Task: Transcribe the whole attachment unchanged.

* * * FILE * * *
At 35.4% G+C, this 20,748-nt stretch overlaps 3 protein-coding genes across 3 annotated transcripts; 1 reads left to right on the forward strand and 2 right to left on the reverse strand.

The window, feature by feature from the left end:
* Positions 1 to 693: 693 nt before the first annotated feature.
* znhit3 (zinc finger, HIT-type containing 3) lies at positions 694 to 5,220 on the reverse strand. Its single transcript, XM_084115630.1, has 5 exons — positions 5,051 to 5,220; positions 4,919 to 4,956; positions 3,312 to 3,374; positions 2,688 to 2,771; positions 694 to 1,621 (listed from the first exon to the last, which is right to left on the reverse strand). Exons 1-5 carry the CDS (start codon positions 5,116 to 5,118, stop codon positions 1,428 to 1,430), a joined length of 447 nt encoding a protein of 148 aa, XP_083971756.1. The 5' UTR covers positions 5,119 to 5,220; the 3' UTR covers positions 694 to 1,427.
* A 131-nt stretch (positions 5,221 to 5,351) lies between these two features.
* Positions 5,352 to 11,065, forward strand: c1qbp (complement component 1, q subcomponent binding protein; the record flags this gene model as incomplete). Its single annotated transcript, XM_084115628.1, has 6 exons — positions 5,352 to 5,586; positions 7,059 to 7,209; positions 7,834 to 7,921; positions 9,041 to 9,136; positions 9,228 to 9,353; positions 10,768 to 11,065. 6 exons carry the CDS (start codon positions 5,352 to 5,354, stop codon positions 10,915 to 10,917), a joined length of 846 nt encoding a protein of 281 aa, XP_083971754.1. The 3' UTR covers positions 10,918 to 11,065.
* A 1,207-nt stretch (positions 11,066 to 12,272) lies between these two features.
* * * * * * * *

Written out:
At 35.4% G+C, this 20,748-nt stretch overlaps 3 protein-coding genes across 3 annotated transcripts; 1 reads left to right on the forward strand and 2 right to left on the reverse strand.

The window, feature by feature from the left end:
* Positions 1 to 693: 693 nt before the first annotated feature.
* znhit3 (zinc finger, HIT-type containing 3) lies at positions 694 to 5,220 on the reverse strand. Its single transcript, XM_084115630.1, has 5 exons — positions 5,051 to 5,220; positions 4,919 to 4,956; positions 3,312 to 3,374; positions 2,688 to 2,771; positions 694 to 1,621 (listed from the first exon to the last, which is right to left on the reverse strand). Exons 1-5 carry the CDS (start codon positions 5,116 to 5,118, stop codon positions 1,428 to 1,430), a joined length of 447 nt encoding a protein of 148 aa, XP_083971756.1. The 5' UTR covers positions 5,119 to 5,220; the 3' UTR covers positions 694 to 1,427.
* A 131-nt stretch (positions 5,221 to 5,351) lies between these two features.
* Positions 5,352 to 11,065, forward strand: c1qbp (complement component 1, q subcomponent binding protein; the record flags this gene model as incomplete). Its single annotated transcript, XM_084115628.1, has 6 exons — positions 5,352 to 5,586; positions 7,059 to 7,209; positions 7,834 to 7,921; positions 9,041 to 9,136; positions 9,228 to 9,353; positions 10,768 to 11,065. 6 exons carry the CDS (start codon positions 5,352 to 5,354, stop codon positions 10,915 to 10,917), a joined length of 846 nt encoding a protein of 281 aa, XP_083971754.1. The 3' UTR covers positions 10,918 to 11,065.
* A 1,207-nt stretch (positions 11,066 to 12,272) lies between these two features.